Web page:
Guests and students at the UI address Ebola


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How to keep Ebola contained in Dallas may be the talk of the nation this week.

Here on the University of Iowa campus, however, a world-renowned epidemiologist suggested the real challenge is not on U.S. soil, but rather in western Africa.

The former director of the Centers for Disease Control and Prevention who helped eradicate smallpox in the late-70s, William Foege, spoke Thursday at the UI addressing the issue. He is this year’s recipient of the UI College of Public Health’s Hansen Leadership Award.

“My question was, ‘Is Ebola the new face of public health?’ And my answer is no, it’s the old face coming back,” Foege said. “It’s just what our ancestors experienced as they worried about smallpox and yellow fever and other things they didn’t quite understand, but they worried what’s going to happen to them.”

Foege said through his decades of experience, the range of public-health issues has expanded from viruses to chronic disease, injury, and the social determinacy of health.

“The first problem is that if you contain a person, put them in quarantine, you have to provide everything they need, food and water,” Foege said. “But you also have to provide them salary because these people have families to take care of.”

The CDC has reported 7,157 cases, one in the United States. Many experts remain optimistic about the containment of Ebola in the United States, but they are concerned about the unpredictability of the West African outbreak.

“I don’t expect it to spread in the U.S. I think we’ll contain each case as it comes, but it’s going to require a lot of resources in concentration to make that happen,” Foege said. “I worry about the spread in Africa. It is truly out of control.”

Sue Curry, dean of the UI College of Public Health, who listened to Foege’s speech at the public-health school, said the event was beneficial to the university community.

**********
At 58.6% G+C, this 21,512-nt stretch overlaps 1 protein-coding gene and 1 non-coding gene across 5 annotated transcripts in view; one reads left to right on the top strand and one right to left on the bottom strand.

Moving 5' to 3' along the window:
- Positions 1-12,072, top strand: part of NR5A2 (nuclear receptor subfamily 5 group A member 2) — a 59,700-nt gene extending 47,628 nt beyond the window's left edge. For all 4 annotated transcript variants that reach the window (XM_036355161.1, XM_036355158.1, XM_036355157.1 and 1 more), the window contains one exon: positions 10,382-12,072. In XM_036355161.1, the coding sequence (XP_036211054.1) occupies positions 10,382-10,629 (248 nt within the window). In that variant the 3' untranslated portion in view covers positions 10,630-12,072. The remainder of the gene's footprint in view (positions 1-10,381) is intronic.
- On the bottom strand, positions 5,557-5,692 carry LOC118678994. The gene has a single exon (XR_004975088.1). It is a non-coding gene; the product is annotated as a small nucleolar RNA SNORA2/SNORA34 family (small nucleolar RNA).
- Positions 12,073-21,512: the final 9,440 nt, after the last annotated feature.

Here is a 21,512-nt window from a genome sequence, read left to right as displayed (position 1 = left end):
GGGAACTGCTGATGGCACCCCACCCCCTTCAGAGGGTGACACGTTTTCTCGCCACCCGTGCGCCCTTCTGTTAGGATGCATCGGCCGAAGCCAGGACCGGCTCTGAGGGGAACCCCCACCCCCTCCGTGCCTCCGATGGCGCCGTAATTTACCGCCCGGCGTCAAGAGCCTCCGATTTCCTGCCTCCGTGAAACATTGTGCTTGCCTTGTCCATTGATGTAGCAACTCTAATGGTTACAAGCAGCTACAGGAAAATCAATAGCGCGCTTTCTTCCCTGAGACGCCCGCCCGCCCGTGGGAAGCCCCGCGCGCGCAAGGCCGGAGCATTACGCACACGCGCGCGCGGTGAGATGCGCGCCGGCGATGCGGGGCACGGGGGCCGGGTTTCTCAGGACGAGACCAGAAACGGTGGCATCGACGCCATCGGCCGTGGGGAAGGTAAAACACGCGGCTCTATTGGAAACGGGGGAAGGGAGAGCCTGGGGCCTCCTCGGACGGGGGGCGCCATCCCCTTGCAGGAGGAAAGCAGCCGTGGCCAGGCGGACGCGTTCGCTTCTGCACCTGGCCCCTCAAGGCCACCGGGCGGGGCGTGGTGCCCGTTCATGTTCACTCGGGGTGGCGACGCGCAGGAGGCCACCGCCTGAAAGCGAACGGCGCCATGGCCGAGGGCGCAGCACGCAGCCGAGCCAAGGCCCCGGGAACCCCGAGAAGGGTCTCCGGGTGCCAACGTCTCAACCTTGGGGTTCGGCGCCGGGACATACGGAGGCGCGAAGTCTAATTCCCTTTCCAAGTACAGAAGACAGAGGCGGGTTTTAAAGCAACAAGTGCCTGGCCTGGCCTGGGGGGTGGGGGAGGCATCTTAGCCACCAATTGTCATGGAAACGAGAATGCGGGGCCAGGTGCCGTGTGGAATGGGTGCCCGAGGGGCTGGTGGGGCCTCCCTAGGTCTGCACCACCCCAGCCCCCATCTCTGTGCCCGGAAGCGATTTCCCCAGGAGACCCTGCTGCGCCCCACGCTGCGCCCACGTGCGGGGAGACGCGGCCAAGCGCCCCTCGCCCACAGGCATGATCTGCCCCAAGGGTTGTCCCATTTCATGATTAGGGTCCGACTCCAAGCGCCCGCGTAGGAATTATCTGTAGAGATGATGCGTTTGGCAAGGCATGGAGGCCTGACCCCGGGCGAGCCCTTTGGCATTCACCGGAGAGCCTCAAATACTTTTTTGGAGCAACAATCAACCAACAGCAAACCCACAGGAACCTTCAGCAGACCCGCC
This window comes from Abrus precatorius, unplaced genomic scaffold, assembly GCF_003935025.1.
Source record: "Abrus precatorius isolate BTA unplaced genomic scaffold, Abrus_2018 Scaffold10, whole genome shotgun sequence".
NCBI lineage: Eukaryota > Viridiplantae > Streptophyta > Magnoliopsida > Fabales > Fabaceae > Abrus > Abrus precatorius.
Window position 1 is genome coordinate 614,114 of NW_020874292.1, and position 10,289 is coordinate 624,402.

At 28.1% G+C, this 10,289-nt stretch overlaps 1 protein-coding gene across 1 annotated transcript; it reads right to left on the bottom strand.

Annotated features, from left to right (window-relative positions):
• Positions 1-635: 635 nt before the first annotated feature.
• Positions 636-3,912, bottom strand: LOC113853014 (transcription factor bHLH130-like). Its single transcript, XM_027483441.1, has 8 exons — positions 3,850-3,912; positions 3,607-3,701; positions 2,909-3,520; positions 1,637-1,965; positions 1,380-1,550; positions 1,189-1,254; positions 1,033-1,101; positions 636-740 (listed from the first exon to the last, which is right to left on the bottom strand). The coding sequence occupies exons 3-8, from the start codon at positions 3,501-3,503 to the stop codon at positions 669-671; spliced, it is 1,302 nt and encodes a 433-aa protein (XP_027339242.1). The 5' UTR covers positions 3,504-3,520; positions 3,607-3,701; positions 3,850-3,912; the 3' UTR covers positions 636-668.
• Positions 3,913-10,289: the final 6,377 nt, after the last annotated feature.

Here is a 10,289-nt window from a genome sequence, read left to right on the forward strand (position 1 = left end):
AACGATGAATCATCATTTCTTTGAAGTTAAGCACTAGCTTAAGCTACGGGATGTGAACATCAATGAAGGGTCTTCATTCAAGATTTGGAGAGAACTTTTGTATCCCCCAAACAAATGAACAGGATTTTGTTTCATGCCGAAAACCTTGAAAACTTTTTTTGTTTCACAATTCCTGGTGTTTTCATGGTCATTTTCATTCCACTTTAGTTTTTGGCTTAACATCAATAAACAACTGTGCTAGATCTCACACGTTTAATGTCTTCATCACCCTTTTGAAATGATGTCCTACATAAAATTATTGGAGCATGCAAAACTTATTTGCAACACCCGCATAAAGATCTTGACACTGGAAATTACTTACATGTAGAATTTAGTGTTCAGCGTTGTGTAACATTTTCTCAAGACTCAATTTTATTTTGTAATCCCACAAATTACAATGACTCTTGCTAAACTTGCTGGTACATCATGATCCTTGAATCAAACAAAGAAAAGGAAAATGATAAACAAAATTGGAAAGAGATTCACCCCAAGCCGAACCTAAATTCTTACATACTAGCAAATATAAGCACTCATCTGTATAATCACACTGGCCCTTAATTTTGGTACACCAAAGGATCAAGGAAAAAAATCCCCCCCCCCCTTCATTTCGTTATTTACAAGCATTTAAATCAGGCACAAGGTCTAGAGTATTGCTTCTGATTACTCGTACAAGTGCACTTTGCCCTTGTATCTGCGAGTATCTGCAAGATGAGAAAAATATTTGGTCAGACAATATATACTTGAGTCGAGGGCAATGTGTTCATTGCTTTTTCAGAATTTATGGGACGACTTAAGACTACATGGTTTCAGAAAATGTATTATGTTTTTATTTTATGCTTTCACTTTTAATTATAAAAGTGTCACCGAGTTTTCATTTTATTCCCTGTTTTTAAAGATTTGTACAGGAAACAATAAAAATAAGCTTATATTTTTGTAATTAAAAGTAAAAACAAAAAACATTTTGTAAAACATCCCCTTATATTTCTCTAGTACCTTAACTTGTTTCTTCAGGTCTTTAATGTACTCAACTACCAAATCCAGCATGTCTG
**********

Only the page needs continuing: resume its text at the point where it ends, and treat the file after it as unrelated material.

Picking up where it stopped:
“This was a transformative visit, and [it’s] really exciting to have someone of Dr. Foege’s stature,” she said. “For me, the most wonderful part was his ability to hone in on the future generation of public-health professionals and provide really tangible advice about how to create a career that speaks to your dreams and your passions.”

Currently at the UI, one graduate student is bringing attention to the international issue as well.
Grant Brown, a doctoral candidate in biostatistics, is developing software to predict the spread of the disease, which he calls the Spatial SEIR Model.

“[The SEIR] models can be used to address questions of public-health intervention efficacy,” Brown said. “For example, knowledge of the date a particular intervention began can be used to estimate the associated change in disease spread from that point onward.”

SEIR represents the four individual states of Ebola victims: those who are susceptible, exposed, infectious, and removed: dead, quarantined, or survivors. Brown said the software would be applicable for many diseases.

“Spatial SEIR[s] models are a good fit for epidemics which involve pathogen spread from person to person and which have a latent period before people become infectious,” Brown said. “They can accommodate diseases which provide only temporary immunity, such as influenza.”

UI Associate Professor Jacob Oleson, Brown’s supervising professor, said the software can be used in more practical and versatile ways than other predictive software.

“We wanted to create something that was faster and user friendly,” Oleson said. “So the software that he’s developing can be used by others [who can] put the data and the types of things that they want to be able to estimate.”

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